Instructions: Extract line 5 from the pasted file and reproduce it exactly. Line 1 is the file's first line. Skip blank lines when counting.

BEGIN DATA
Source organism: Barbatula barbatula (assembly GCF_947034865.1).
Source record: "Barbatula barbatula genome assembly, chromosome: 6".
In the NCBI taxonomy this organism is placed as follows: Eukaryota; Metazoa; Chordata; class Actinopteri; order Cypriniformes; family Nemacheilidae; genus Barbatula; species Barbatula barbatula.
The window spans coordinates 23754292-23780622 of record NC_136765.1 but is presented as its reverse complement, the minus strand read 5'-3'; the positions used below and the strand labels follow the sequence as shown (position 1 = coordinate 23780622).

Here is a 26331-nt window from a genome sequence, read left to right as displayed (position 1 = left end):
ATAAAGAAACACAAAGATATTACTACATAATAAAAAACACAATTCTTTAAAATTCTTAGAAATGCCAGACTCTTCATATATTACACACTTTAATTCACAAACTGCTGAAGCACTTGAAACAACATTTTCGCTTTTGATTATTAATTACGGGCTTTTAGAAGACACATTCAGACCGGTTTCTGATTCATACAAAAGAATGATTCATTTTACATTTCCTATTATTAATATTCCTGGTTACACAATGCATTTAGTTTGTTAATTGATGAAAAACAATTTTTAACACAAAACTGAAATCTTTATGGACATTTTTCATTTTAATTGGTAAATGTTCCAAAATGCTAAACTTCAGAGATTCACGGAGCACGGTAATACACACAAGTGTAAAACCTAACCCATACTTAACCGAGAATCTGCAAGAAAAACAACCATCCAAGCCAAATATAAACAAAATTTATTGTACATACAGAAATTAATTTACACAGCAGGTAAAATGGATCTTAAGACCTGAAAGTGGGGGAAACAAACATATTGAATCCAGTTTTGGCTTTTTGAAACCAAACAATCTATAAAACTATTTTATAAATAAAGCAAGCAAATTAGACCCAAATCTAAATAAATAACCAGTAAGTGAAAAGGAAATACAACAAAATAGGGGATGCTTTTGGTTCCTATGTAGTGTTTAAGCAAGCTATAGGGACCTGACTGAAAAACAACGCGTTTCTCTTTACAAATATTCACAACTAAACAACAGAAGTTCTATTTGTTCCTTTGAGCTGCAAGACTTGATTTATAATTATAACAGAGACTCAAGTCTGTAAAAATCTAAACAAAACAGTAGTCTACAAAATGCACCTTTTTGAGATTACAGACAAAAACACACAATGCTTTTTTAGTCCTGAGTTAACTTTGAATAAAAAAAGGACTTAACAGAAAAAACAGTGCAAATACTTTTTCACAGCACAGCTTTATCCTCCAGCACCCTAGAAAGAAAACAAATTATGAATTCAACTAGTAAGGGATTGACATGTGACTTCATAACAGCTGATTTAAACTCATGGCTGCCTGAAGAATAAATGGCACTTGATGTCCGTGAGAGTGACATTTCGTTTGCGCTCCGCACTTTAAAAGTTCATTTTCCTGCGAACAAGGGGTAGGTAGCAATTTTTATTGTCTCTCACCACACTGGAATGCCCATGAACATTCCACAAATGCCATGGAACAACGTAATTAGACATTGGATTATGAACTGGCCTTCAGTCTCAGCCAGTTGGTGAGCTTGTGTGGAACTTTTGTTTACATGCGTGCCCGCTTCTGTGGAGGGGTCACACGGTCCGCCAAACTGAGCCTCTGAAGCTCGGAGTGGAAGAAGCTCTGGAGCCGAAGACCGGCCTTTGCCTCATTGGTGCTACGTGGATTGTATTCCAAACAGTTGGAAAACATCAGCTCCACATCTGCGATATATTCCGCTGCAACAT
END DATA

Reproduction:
Here is a 26331-nt window from a genome sequence, read left to right as displayed (position 1 = left end):